The other half of our team went to Gary's orphanage for kids with special needs.
This was a newer destination considering only four teams have been down there. When I got out of the tap-tap I could already hear the cries of delight from the kids in the orphanage. We walked in, found 17 of the kids in the orphanage. Some of them were very stiff and couldn't completely move all of their muscles. Those were the ones that I loved to be around, because all you needed to do was stroke them, or massage them and they would be happy. I held a kid for a while, and she only smiled when we sang. I helped a little boy make a mighty fortress, using four chewed up legos. I also helped spoons feed a different little boy. I guess i need to practice before I have a child, because i didn't do the best. I had to leave right in the middle of struggling to feed the boy. At the start I was an observer, the trick is to jump right in. -Micah Stoerzinger

Monday, August 17, 2015


After a relatively smooth pair of flights, we have arrived safely in Haiti.  The kids were excited and seemed to love the tap tap ride to the guest house where we will be staying for the next week.  After settling in, about half the team challenged the neighborhood boys to a soccer match while the other half walked over to a neighboring hotel pool to take a refreshing break from the heat.  All seemed to be looking forward to tomorrow where we will face our first day of serving.  I'm sure more than a few hearts will be broken at the home for sick and dying babies and the handicapped orphanage that we will be visiting.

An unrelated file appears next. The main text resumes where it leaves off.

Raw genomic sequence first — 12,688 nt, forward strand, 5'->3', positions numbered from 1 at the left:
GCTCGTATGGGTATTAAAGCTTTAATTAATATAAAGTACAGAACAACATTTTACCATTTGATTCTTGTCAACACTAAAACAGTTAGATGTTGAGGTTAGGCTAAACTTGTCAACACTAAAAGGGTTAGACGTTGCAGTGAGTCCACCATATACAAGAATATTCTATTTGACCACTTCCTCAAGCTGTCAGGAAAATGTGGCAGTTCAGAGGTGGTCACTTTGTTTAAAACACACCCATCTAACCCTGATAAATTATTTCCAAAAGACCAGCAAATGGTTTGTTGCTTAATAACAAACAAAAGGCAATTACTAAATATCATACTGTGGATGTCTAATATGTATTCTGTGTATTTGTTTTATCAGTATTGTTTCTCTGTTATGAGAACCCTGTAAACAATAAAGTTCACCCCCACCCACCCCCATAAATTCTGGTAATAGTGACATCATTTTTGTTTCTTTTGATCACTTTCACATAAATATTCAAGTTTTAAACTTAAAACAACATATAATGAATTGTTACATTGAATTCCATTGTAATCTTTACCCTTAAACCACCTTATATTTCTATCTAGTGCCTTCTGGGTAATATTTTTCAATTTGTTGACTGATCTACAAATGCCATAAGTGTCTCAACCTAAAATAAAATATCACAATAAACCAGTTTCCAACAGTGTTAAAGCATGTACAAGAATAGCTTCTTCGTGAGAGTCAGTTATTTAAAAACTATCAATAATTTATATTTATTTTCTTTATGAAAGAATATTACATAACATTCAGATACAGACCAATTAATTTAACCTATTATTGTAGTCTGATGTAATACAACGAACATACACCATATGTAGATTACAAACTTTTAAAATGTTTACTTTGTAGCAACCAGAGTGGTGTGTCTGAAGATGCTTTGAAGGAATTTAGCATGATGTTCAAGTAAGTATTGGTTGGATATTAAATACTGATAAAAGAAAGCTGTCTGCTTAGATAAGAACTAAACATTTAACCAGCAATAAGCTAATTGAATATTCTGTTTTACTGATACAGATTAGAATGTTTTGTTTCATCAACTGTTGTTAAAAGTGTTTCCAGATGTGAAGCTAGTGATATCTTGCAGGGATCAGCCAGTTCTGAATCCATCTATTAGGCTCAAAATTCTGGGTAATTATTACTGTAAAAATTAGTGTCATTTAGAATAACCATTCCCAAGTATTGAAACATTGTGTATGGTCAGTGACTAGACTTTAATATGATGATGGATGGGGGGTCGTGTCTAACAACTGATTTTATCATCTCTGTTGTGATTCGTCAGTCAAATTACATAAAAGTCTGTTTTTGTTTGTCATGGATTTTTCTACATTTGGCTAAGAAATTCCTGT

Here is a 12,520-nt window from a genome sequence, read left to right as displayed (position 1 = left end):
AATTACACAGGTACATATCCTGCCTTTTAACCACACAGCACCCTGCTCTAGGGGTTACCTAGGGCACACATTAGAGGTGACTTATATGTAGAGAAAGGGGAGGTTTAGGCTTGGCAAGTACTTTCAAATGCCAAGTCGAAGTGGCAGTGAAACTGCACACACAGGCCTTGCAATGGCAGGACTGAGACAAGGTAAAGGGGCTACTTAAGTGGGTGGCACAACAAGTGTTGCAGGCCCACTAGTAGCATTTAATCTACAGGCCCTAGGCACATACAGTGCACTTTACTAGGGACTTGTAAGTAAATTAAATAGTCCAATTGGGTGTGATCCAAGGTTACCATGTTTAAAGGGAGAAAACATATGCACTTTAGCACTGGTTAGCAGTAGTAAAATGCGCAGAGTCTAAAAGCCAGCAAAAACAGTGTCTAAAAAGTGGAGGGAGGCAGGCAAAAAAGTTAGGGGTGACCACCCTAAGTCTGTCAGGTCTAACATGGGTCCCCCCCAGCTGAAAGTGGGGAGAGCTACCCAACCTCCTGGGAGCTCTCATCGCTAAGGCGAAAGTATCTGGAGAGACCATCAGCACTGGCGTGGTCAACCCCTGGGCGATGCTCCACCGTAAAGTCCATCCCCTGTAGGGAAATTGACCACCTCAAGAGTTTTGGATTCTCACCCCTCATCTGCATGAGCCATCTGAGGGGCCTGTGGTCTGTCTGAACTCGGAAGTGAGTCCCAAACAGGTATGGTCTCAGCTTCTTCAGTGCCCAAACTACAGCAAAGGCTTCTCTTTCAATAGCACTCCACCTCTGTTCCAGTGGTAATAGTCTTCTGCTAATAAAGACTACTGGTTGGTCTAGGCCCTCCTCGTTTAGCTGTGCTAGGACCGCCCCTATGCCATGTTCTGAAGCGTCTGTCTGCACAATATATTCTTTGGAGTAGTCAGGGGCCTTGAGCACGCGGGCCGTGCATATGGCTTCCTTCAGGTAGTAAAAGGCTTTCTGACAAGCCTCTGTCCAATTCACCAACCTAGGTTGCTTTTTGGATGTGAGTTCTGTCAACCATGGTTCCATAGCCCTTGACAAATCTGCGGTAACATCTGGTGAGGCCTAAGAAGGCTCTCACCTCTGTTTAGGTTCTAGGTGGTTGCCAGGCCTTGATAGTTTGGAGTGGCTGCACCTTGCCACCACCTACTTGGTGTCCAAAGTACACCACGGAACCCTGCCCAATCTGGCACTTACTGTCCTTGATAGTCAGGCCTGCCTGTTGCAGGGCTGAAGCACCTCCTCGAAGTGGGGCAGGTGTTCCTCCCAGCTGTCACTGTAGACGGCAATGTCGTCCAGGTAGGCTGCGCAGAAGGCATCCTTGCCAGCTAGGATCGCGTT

Our trip that we have been preparing for these last months in now upon us.  I can't think of a better way to close out the summer for these kids.

Saturday, August 15, 2015

The Fruits of Labor are on the way to Haiti

Several months ago a group of students from three different schools scattered across the Twin City area came together to bag groceries on an afternoon for the kids and people of Haiti.  Most had never done this before and most had probably not worked all day at something for which they wouldn't receive any compensation.  All nine of them worked hard, laughed and felt good about what they had accomplished.  For they had raised over $700 and this money was used to buy over 40 pairs of leather  church/school shoes, backpacks, socks and playground shorts.  At the end of the day, they walked away with empty pockets but with full hearts.  One of the kids will be able to see the reaction of the Haitian kids when they receive these items and I hope that he will be able to express to his fellow baggers the gratitude and joy that will be shown on the day that they are delivered to those orphanage kids in Haiti.

How wonderful it is that nobody need wait a single moment before starting to improve the world.      Anne Frank

Sunday, April 19, 2015

Sometimes All You Need Is A Comforting Bosom